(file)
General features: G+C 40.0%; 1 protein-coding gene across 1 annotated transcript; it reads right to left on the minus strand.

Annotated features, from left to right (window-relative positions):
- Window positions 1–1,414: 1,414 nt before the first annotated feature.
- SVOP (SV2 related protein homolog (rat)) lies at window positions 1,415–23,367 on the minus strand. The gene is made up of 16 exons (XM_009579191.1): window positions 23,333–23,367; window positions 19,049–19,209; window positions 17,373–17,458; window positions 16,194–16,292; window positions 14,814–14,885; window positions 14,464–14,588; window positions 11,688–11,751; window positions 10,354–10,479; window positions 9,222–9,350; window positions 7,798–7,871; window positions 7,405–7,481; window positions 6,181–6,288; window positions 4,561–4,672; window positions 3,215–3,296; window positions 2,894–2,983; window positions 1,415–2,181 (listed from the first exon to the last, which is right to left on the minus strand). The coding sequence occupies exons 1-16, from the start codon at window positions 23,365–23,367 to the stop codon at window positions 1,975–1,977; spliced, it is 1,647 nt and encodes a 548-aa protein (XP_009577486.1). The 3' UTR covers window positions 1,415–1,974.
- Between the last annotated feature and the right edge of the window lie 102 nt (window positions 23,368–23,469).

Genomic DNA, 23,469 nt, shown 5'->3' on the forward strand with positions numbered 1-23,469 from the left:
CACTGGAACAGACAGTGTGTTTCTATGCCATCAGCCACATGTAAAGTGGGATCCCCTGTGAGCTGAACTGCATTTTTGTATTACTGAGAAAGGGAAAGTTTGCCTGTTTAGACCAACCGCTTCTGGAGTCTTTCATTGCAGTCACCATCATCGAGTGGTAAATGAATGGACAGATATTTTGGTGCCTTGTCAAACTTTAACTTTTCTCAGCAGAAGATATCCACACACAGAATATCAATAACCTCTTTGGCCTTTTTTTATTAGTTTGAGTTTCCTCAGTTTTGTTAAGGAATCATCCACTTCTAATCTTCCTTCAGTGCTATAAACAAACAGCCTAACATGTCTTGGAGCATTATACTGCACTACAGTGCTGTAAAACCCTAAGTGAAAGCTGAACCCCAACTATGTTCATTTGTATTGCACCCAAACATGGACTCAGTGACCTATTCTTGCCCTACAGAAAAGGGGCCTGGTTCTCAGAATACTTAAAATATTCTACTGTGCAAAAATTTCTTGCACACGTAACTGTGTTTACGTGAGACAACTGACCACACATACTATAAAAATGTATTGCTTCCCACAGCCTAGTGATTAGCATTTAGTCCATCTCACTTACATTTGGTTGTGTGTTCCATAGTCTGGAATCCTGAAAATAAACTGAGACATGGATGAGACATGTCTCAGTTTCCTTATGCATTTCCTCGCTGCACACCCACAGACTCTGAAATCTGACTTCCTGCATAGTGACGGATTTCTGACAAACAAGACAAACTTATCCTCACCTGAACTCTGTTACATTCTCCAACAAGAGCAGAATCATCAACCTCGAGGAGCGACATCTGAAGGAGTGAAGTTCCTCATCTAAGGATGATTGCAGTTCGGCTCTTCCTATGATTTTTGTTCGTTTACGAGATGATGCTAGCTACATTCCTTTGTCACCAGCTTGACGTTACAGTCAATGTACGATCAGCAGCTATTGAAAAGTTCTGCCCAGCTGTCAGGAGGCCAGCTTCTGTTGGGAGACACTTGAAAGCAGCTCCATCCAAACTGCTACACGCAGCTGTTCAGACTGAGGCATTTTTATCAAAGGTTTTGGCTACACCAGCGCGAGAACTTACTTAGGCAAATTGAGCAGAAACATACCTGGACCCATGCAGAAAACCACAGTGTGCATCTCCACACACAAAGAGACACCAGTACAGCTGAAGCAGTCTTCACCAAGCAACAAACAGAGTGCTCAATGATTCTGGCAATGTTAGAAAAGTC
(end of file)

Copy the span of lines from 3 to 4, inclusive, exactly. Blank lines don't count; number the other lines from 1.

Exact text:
- Window positions 1–1,414: 1,414 nt before the first annotated feature.
- SVOP (SV2 related protein homolog (rat)) lies at window positions 1,415–23,367 on the minus strand. The gene is made up of 16 exons (XM_009579191.1): window positions 23,333–23,367; window positions 19,049–19,209; window positions 17,373–17,458; window positions 16,194–16,292; window positions 14,814–14,885; window positions 14,464–14,588; window positions 11,688–11,751; window positions 10,354–10,479; window positions 9,222–9,350; window positions 7,798–7,871; window positions 7,405–7,481; window positions 6,181–6,288; window positions 4,561–4,672; window positions 3,215–3,296; window positions 2,894–2,983; window positions 1,415–2,181 (listed from the first exon to the last, which is right to left on the minus strand). The coding sequence occupies exons 1-16, from the start codon at window positions 23,365–23,367 to the stop codon at window positions 1,975–1,977; spliced, it is 1,647 nt and encodes a 548-aa protein (XP_009577486.1). The 3' UTR covers window positions 1,415–1,974.